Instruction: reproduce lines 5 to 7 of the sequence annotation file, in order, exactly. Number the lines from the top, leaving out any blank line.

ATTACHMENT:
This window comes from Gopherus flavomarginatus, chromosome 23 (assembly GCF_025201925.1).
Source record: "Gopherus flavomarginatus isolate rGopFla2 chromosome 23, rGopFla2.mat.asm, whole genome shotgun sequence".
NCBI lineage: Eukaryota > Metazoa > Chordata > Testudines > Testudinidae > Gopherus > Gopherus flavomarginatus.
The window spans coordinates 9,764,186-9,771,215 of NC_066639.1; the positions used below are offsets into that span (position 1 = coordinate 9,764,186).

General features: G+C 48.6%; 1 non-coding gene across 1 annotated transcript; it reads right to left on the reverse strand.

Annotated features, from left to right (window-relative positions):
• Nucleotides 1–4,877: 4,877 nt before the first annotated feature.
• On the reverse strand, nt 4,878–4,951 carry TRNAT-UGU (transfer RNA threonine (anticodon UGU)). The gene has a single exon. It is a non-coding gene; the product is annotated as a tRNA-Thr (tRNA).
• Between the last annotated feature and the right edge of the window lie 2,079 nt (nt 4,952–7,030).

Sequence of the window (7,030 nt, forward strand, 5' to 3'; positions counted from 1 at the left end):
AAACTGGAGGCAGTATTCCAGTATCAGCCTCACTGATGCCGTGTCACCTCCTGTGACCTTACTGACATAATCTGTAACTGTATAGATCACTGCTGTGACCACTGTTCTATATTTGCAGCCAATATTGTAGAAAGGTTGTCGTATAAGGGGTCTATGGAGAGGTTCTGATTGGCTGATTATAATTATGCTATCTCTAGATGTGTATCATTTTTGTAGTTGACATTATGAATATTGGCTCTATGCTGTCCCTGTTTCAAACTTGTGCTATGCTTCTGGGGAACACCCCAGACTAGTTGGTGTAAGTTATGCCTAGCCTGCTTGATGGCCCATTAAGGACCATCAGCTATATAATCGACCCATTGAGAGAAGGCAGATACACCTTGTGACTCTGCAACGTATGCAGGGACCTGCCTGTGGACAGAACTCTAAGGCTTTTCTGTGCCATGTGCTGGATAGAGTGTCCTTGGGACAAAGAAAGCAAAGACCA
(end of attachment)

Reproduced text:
General features: G+C 48.6%; 1 non-coding gene across 1 annotated transcript; it reads right to left on the reverse strand.

Annotated features, from left to right (window-relative positions):
• Nucleotides 1–4,877: 4,877 nt before the first annotated feature.